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NCJ Number: 76054 Add to Shopping cart Find in a Library
Title: United Nations Convention Against the Taking of Hostages Realistic or Rhetoric?
Journal: Terrorism  Volume:5  Issue:1 and 2  Dated:(1981)  Pages:139-160
Author(s): C C Aston
Date Published: 1981
Page Count: 22
Sponsoring Agency: National Institute of Justice/
Rockville, MD 20849
NCJRS Photocopy Services
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Sale Source: National Institute of Justice/
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NCJRS Photocopy Services
Box 6000
Rockville, MD 20849-6000
United States of America
Language: English
Country: United States of America
Annotation: The central political issues that pervaded the debates from 1975 to 1979 at the United Nations over a proposed West German international convention banning the taking of hostages are reviewed.
Abstract: The draft resolution introduced by West Germany in concert with 16 other states into the U.N. General Assembly in November 1976 was essentially a procedural resolution that called for the establishment of an ad hoc committee charged with a mandate to draw up an international convention 'on the basis that the taking of hostages should be condemned, prohibited and punished and that persons that perpetrate such acts should be prosecuted or extradited for the purpose of prosecution.' However, Third World countries, wishing to make allowance for the political motivations of the hostage-takers, sought to exclude 'any act or acts carried out in the process of national liberation against colonial rule, racist or foreign regimes, by liberation movements recognized by the United Nations or regional organizations.' Compromise solutions on the questions of violating sovereignty and territorial integrity under the pretext of taking hostages and on the right of political asylum were achieved. However, the question of whether to include wars of national liberation within the scope of the proposed convention was left unresolved, as indicated by the contradictory language between Article 12 of the convention and the Additional Protocol I of June 1977, cited by the same convention. This inherent tautology in the convention, which was required to insure its adoption by the General Assembly, will undoubtedly hinder its general ratification by individual countries and subsequent entry into force. Eighty-four legal notes are provided.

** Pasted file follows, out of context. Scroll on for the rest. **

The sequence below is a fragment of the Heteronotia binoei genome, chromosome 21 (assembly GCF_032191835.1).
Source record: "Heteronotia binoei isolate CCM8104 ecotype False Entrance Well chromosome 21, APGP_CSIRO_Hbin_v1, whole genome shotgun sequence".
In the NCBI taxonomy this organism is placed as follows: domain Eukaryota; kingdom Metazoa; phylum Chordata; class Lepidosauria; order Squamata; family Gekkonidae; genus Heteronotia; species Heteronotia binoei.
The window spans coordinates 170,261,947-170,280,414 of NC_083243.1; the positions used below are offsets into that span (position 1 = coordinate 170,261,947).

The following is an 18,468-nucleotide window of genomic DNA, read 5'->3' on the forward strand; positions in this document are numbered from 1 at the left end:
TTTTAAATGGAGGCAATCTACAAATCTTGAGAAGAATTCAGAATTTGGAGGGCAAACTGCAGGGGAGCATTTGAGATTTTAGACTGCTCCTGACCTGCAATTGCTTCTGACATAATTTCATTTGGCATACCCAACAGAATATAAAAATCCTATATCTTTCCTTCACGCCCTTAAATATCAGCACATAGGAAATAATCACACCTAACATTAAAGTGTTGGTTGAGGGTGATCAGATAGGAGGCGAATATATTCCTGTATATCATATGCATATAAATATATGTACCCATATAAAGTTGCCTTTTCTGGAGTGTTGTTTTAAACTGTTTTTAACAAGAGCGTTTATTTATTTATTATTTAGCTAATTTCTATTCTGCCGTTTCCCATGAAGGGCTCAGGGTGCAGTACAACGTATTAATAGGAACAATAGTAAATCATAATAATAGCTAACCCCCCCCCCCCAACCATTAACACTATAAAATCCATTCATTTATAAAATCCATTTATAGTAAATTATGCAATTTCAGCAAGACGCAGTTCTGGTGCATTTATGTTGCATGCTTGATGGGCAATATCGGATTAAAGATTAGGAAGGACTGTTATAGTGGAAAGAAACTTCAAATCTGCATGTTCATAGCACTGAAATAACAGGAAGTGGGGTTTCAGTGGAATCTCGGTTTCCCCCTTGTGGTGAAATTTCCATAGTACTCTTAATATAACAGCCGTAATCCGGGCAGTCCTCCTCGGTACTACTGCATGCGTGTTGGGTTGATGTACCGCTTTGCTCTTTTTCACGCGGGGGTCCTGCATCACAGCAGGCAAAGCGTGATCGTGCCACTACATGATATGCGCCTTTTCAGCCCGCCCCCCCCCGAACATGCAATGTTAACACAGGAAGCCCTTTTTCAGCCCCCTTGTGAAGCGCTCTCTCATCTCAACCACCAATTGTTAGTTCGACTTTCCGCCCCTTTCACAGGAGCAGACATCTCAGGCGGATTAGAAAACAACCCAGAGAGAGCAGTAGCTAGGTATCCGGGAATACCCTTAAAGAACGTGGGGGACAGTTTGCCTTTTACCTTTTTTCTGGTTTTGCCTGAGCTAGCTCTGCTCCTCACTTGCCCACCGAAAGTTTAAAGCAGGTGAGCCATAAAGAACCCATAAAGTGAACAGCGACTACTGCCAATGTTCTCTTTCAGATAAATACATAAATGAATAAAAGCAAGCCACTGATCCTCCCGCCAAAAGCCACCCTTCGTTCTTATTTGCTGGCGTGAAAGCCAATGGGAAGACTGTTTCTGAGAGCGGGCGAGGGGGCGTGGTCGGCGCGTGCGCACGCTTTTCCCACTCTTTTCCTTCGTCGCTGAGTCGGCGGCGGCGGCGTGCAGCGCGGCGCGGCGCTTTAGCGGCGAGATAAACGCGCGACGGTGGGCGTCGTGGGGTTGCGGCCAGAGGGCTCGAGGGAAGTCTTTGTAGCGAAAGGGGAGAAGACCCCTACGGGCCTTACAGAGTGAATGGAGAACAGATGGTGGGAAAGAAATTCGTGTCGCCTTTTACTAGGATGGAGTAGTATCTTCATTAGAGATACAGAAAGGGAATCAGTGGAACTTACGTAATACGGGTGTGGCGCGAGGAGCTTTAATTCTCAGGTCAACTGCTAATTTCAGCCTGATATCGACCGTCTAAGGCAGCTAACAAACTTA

Index Term(s): Germany; Hostages; International agreements; International cooperation; International extradition; United Nations (UN)
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